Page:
• Organizational health starts from the top. Much like culture, leaders can determine the health of company. Eliminating office politics (big points here from Lencioni) while ensuring the leaders row all in the same direction fosters strong health. Removing politics and acting in as a single cohesive executive team cultivates greater success than operating well but in silos.
  • Lencioni hits hard on trust across the executive team. This is the key to removing politics. Encouraging individual leaders to be vulnerable enables folks to work better together understanding individual purposes and reasons for actions – he encourages leaders to share vulnerable stories from early years (oftentimes, childhood). Trust enables leaders to have healthy debate, and agreement to move forward together as a team despite opposing feelings individually.
  • Healthy organizations exhibit cohesive teams where the whole is greater than the parts. Organizationally healthy companies exhibit functional groups who may operate outside their functional silos and even, at times, reducing effectiveness of a functional role to support another function as long as the greater company is positively impacted. In one case, this could mean sharing engineering resources to help on the marketing or sales side.
  • Meetings are big, big deal. Typically, meetings are also a waste today due to not only a lack of action, but poor structure and categorization. Lencioni argues for four types of meetings: the daily check-in, weekly tactical, monthly strategic, and quarterly off-site. In some ways, these meetings can actually increase the number of meetings in the short-term. However, long-term, meetings can reduce, but also be highly actionable making meetings productive. Being structured on the topics and the goals for each meeting type drive results. Lencioni argues that this is the biggest and lowest hanging fruit for companies.

This book was recommended to me by a friend who works at one of the top companies to work for in Atlanta. It’s not surprise why he recommended this as he’s seeing the book’s influence at his company. It’s clear to him how Lencioni was onto something on building organizational health.

“Business insulation” – I’m going to trademark that to stand for both the visible and hidden layer(s) that stops/ slows businesses from learning outside processes and systems. I think about business insulation for two reasons:
  1. It’s common for companies in “typical” industry positions to operate much like they have operated since inception. Many industries and businesses stay closely aligned to original go-to-market strategies. Folks do not realize the opportunities afforded by fast-growing technology companies and the evolution of “best practices”.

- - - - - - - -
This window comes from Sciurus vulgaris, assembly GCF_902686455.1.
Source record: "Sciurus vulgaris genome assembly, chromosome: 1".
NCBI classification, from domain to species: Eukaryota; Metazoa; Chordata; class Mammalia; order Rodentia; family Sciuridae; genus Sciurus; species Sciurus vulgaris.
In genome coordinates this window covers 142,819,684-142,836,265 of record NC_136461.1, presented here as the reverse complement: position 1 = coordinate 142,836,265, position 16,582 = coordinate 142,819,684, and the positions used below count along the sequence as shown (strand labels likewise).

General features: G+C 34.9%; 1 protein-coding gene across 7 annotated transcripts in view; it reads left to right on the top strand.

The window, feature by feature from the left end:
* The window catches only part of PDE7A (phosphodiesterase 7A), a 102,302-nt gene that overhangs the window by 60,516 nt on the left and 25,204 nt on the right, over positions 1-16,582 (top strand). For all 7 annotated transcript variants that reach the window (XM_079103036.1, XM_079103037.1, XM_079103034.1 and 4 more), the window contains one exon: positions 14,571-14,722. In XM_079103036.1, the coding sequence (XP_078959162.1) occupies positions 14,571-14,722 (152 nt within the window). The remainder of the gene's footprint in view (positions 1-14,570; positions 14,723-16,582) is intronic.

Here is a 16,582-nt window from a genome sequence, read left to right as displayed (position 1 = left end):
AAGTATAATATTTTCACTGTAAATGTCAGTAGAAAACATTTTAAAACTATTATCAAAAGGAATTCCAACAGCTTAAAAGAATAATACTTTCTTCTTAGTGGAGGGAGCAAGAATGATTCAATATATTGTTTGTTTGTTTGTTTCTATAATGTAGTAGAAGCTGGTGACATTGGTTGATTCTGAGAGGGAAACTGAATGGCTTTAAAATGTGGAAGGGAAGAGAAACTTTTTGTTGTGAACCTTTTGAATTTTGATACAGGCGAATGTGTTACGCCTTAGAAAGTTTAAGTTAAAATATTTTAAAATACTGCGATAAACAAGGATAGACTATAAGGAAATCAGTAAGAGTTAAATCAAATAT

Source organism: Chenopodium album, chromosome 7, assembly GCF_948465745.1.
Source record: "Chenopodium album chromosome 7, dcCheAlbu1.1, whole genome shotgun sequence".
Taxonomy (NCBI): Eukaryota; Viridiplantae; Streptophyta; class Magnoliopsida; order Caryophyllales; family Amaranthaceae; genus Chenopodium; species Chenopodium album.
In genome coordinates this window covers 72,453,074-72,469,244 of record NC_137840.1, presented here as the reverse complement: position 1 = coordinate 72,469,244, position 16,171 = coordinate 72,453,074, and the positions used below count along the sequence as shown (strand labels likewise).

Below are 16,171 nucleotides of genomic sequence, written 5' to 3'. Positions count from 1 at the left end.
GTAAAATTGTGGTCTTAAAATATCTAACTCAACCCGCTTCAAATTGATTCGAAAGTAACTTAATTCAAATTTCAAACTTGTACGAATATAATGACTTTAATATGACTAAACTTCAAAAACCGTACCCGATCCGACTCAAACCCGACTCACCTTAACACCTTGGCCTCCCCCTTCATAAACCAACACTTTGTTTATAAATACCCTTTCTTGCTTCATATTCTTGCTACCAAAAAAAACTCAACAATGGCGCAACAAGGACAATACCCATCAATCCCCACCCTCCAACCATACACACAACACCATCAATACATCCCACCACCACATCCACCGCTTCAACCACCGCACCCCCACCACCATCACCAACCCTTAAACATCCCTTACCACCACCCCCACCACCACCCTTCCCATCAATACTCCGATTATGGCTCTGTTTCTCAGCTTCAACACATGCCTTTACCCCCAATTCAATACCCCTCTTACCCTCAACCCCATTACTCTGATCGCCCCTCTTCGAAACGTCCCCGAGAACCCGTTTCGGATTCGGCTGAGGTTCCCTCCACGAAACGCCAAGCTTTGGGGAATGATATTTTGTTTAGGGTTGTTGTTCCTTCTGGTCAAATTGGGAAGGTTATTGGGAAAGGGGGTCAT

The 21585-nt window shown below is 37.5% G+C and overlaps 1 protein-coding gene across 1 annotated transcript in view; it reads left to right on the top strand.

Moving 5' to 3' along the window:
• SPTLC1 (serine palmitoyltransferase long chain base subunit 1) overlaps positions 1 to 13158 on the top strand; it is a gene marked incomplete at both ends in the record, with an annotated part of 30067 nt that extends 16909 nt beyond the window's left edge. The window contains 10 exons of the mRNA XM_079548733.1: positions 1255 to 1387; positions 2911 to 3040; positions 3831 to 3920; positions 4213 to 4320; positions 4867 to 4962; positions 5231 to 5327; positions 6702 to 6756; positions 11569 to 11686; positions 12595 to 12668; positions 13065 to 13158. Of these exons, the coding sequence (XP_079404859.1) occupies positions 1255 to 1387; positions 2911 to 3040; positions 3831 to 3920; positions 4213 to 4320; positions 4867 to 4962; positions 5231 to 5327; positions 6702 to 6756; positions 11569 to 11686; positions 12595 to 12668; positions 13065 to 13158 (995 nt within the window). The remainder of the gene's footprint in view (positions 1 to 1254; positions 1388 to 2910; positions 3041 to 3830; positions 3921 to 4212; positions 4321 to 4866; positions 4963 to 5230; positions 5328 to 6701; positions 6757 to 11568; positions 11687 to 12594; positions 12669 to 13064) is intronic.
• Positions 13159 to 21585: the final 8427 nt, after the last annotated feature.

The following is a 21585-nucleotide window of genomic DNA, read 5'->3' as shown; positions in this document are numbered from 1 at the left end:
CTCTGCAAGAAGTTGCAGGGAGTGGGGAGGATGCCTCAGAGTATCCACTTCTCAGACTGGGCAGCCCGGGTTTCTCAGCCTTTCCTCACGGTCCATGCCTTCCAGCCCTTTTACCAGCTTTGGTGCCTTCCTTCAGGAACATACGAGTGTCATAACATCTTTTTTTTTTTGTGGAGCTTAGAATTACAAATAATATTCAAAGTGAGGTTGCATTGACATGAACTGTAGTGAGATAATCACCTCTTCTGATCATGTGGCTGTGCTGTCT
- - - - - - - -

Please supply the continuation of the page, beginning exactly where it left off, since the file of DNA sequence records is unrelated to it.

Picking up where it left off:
2. Companies with business insulation are ripe for both good and bad opportunities. The good opportunities include companies that can be made stronger and grow faster sustainably with streamlined workflows and minor tweaks to business systems. The bad opportunities (“challenges”) include the difficulties for companies to overcome the insulation. How do they learn of opportunities, let alone implement them? Think: change management is the number 1 driver of failed implementations.
Business insulation masquerades today as:
  • Excuses from “That’s just how we’ve always done business” to “Things are going well, let’s not rock the boat”.
  • Working so deep in the day-to-date that leaders are unable to pull up for a more strategic view. They’re unable to steer away from risks and steer towards opportunistic endeavors.
  • Hiring the same type of candidates repeatedly creating a homogenous workforce and culture.
  • A team led by distrustful executives playing political chess.
  • Lack of deliberate time for learning from current and outside industries.
Of course, business insulation has the benefit of keeping companies squarely focused on what they’re good at. That can be a type of long-term strategy. However, over time, these strategies turn companies into highly niche offerings that take the company from long-term sustainability to short-term rewards.
What elements are contributing to business insulation where you are? How are you contributing to the insulation? How are you tearing down insulation?
I know a few folks who are diving into new ideas. One way of starting up has been fleshing out the Lean Canvas — a simple one-pager in lieu of a business plan. 
Like a business plan, the Lean Canvas helps folks capture the key elements of a business without building out a detailed, largely never-to-be-used-again business plan. It’s certainly a good way to get started while thinking holistically. 
Another method I’ve been thinking about after reviewing “landing page how-to’s“(see Julian’s Landing Pages handbook) is what I’ll refer to as the Alternatives-Value-Personas (AVP) framework. This is a stripped-down version of a Lean Canvas. In fact, this may be a preceding model before the Canvas. 
 
(Source: https://www.julian.com/guide/growth/landing-pages) 
  
In this framework, the idea is to dig into the pain today — what exists — and describe the value of a proposed solution as well as the people involved. Why I bring this up as another option is to understand the problem and the people greater while having a hypothesis of the value of the solution. The most important facet of starting out a business is the market and the pain. Is there a pain at all? What exists solving the pain, or even contributing to the pain? 
Another option for folks is building on a Simplified One-Page Strategic Plan as David Cummings calls it. This is an outline layout of the key aspects of the business. You’ll recognize here, too, the template has specific sections for values, purpose, promise — cultural elements.   
 
(Source: https://davidcummings.org/2016/11/29/2017-simplified-one-page-strategic-plan/)  
There are a lot of different options to get started. However, the most important piece is understanding the audience and addressing real pain, or as one VC describes “hair on fire“.